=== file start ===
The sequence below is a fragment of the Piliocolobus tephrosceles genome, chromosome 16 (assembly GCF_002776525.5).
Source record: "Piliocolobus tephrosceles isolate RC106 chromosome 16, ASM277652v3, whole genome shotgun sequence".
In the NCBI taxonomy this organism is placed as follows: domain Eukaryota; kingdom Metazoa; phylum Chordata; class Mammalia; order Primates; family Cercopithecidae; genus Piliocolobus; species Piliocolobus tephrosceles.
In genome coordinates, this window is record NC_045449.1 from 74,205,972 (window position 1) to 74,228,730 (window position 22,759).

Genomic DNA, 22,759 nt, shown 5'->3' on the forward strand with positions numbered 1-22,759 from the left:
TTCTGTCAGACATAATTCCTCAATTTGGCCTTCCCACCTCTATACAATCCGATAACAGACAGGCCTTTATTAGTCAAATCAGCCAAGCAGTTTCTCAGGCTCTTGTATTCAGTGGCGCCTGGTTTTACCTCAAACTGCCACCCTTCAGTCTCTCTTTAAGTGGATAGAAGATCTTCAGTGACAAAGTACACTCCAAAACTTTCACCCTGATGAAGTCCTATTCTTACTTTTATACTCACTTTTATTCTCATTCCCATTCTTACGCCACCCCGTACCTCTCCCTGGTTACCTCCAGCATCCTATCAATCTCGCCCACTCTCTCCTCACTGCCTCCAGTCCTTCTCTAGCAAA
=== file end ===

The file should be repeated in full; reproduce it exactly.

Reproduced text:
The sequence below is a fragment of the Piliocolobus tephrosceles genome, chromosome 16 (assembly GCF_002776525.5).
Source record: "Piliocolobus tephrosceles isolate RC106 chromosome 16, ASM277652v3, whole genome shotgun sequence".
In the NCBI taxonomy this organism is placed as follows: domain Eukaryota; kingdom Metazoa; phylum Chordata; class Mammalia; order Primates; family Cercopithecidae; genus Piliocolobus; species Piliocolobus tephrosceles.
In genome coordinates, this window is record NC_045449.1 from 74,205,972 (window position 1) to 74,228,730 (window position 22,759).

Genomic DNA, 22,759 nt, shown 5'->3' on the forward strand with positions numbered 1-22,759 from the left:
TTCTGTCAGACATAATTCCTCAATTTGGCCTTCCCACCTCTATACAATCCGATAACAGACAGGCCTTTATTAGTCAAATCAGCCAAGCAGTTTCTCAGGCTCTTGTATTCAGTGGCGCCTGGTTTTACCTCAAACTGCCACCCTTCAGTCTCTCTTTAAGTGGATAGAAGATCTTCAGTGACAAAGTACACTCCAAAACTTTCACCCTGATGAAGTCCTATTCTTACTTTTATACTCACTTTTATTCTCATTCCCATTCTTACGCCACCCCGTACCTCTCCCTGGTTACCTCCAGCATCCTATCAATCTCGCCCACTCTCTCCTCACTGCCTCCAGTCCTTCTCTAGCAAA